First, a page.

Federal government launches loan program for Black-owned businesses

By Lincoln DePradine

Prime Minister Justin Trudeau (centre) with Greg Fergus MP and Mary Ng Minister of Small Business.

The Canadian government is pumping an additional $291 million into assisting Black businesses, saying it’s a further investment in breaking down barriers that confront African-Canadian entrepreneurs.

“For far too long, Black Canadians have faced systemic barriers when it comes to starting or growing a business,’’ Prime Minister Justin Trudeau said Monday, as his Liberal Party government unveiled the Loan Fund of the Black Entrepreneurship Program (BEP)

“Black entrepreneurs and business owners in Canada, our government has heard you and we’re working with you. Because we know that to rebuild an economy that works for everyone, we must break down the barriers you face to create real economic inclusion.’’

The Loan Fund is the third pillar of the Black Entrepreneurship Program that was launched last September.

The Loan Fund is administered by the Federation of African Canadian Economics (FACE), a federally incorporated not-for-profit. FACE was created by several prominent not-for-profit Black-led business groups that include the Toronto-based Black Business and Professional Association.

FACE began accepting loan applications from Monday.  “Today is about long-term change’’, said Mary Ng, the minister responsible for small business; while Greg Fergus – chairman of the Parliamentary Black Caucus and parliamentary secretary to Prime Minister Trudeau – described the occasion as an “important’’ day.

Prime Minister Justin Trudeau

The prime minister, in his remarks, said his government has been “focusing a lot on building back better. Today, we’re here to take yet another step in making that stronger, more equal future a reality for all Canadians’’.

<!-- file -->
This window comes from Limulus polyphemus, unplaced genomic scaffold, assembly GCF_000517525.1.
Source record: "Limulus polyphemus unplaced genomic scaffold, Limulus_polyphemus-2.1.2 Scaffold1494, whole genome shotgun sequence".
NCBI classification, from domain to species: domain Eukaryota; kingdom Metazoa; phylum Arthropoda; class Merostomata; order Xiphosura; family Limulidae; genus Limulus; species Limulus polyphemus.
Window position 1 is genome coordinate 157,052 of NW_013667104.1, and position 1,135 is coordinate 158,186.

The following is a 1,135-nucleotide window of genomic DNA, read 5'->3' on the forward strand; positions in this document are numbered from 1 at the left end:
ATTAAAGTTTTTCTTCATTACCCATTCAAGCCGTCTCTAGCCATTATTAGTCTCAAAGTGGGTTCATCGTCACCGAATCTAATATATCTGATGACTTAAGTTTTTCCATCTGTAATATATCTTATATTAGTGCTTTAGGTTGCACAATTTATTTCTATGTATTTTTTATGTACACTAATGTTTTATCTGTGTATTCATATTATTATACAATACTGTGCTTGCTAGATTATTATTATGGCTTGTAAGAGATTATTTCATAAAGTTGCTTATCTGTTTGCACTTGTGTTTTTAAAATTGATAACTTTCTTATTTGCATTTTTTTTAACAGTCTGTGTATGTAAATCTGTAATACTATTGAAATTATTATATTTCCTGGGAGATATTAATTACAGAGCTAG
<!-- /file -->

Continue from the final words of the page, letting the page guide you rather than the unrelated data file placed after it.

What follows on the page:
Ng, who is also minister of export promotion and international trade, said she was “excited’’ at the launch of the BEP’s Loan Fund.

“With today’s announcement, the Black Entrepreneurship Program is now an over $400 million investment,’’ said Ng.

“We know that many Black business owners and entrepreneurs face barriers to accessing capital to support their business. We know how important it is that we deliver solutions, co-developed with black business organizations to address the unique needs of Black businesses and to ensure lasting change. We have an opportunity and a responsibility to address systemic barriers facing Black entrepreneurs.’’

Mary Ng

Under the Loan Fund that came into effect Monday, “Black entrepreneurs and business owners across the country can apply through FACE for loans from $25,000 to $250,000,’’ Ng explained. “Altogether, this Loan Fund represents a total investment of $291.3 million to support the success of Black entrepreneurs.’’

According to the minister, loan applications are being accepted “on a rolling basis. For those in this first phase of the Loan Fund, our government is investing $33.3 million’’.

One of the criteria for obtaining a loan is that “businesses must be majority Black-owned’’.

They also should have a business plan; produce recent financial statements or have “financial projections for startups’’, said Ng, adding that applicants will be assisted in the application process by FACE.

As part of its commitment to helping Black entrepreneurs, the federal government soon will also be launching a “micro loan pilot project’’ in Ontario and British Columbia.

Greg Fergus

“We’re going to be providing micro lending in the range of $10,000 to $25,000 to Black entrepreneurs in partnership with FACE,’’ Ng said.

Another pillar of the Black Entrepreneurship Program is what’s known as the “National Ecosystem Fund’’, which will provide Black-owned businesses with “critical mentorship and training’’, said Ng. “We would be announcing the successful recipients of the Ecosystem Fund in the coming weeks’’.

A recent survey of 342 Black entrepreneurs, commissioned by the African Canadian Senate Group, found three-quarters of respondents said their race makes it harder to succeed in business, with systemic racism, access to capital and the lack of a business network all cited as barriers to growth.